The sentence could be considered as ambiguous, but:
The three-word sentence "X invited Y." doesn't convey much meaning, unless you already know something about the invitation.
Giving more information about Y (for example "X invited Y who lives in New York.") doesn't change that situation - without more context about the invitation, we still don't know what is going on here.
So in the OP's sentence, it is more reasonable to interpret the words "next door" as telling us more about the invitation, rather than telling us more about Mickey.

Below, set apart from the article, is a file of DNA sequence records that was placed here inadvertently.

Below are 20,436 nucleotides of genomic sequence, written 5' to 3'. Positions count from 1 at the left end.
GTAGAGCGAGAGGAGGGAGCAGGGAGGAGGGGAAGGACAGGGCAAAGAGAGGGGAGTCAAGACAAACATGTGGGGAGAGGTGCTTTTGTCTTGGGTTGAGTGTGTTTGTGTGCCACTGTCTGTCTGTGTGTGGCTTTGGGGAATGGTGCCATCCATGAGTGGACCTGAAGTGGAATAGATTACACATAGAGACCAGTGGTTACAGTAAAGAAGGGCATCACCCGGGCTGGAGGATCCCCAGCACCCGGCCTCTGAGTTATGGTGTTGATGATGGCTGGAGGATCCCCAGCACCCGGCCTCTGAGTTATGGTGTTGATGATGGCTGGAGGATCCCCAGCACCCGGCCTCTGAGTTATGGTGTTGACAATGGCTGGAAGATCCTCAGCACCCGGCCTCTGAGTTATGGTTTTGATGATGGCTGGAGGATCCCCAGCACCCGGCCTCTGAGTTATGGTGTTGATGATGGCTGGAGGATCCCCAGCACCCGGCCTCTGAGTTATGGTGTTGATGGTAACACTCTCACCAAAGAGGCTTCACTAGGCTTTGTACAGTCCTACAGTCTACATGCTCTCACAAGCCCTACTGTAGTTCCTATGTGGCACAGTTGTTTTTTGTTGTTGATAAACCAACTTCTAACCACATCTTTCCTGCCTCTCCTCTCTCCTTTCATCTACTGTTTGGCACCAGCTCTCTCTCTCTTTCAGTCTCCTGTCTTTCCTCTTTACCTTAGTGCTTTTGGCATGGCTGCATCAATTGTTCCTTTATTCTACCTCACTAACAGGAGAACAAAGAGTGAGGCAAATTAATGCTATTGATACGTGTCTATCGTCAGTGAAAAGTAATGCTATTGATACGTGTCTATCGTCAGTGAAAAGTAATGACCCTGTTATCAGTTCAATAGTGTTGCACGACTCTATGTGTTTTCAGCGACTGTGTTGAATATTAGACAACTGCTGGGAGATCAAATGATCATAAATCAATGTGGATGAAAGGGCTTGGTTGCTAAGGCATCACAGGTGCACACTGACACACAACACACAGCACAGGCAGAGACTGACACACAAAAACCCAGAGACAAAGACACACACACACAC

There is nothing at all in the sentence that suggests "invited" means "invited to Minnie's house", but presumably the reader already knows that Mickey and Minnie live next door to each other, and it wouldn't make much sense for Minnie to invite Mickey either to "the other house that is next door to Minnie's house" (on the opposite side to where Mickey lives) or to "the other house that is next door to Mickey's house" (on the opposite side to where Minnie lives).